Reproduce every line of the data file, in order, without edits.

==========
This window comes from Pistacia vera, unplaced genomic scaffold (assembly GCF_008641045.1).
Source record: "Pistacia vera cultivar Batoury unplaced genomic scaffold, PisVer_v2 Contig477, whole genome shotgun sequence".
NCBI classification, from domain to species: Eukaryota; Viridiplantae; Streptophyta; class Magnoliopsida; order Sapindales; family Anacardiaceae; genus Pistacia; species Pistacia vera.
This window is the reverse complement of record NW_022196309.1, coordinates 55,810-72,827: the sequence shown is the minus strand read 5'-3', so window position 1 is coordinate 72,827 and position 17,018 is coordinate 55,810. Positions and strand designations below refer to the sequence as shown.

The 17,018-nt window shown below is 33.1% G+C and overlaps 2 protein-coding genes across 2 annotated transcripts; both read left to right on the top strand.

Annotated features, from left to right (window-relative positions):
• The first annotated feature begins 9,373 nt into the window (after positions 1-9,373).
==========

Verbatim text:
This window comes from Pistacia vera, unplaced genomic scaffold (assembly GCF_008641045.1).
Source record: "Pistacia vera cultivar Batoury unplaced genomic scaffold, PisVer_v2 Contig477, whole genome shotgun sequence".
NCBI classification, from domain to species: Eukaryota; Viridiplantae; Streptophyta; class Magnoliopsida; order Sapindales; family Anacardiaceae; genus Pistacia; species Pistacia vera.
This window is the reverse complement of record NW_022196309.1, coordinates 55,810-72,827: the sequence shown is the minus strand read 5'-3', so window position 1 is coordinate 72,827 and position 17,018 is coordinate 55,810. Positions and strand designations below refer to the sequence as shown.

The 17,018-nt window shown below is 33.1% G+C and overlaps 2 protein-coding genes across 2 annotated transcripts; both read left to right on the top strand.

Annotated features, from left to right (window-relative positions):
• The first annotated feature begins 9,373 nt into the window (after positions 1-9,373).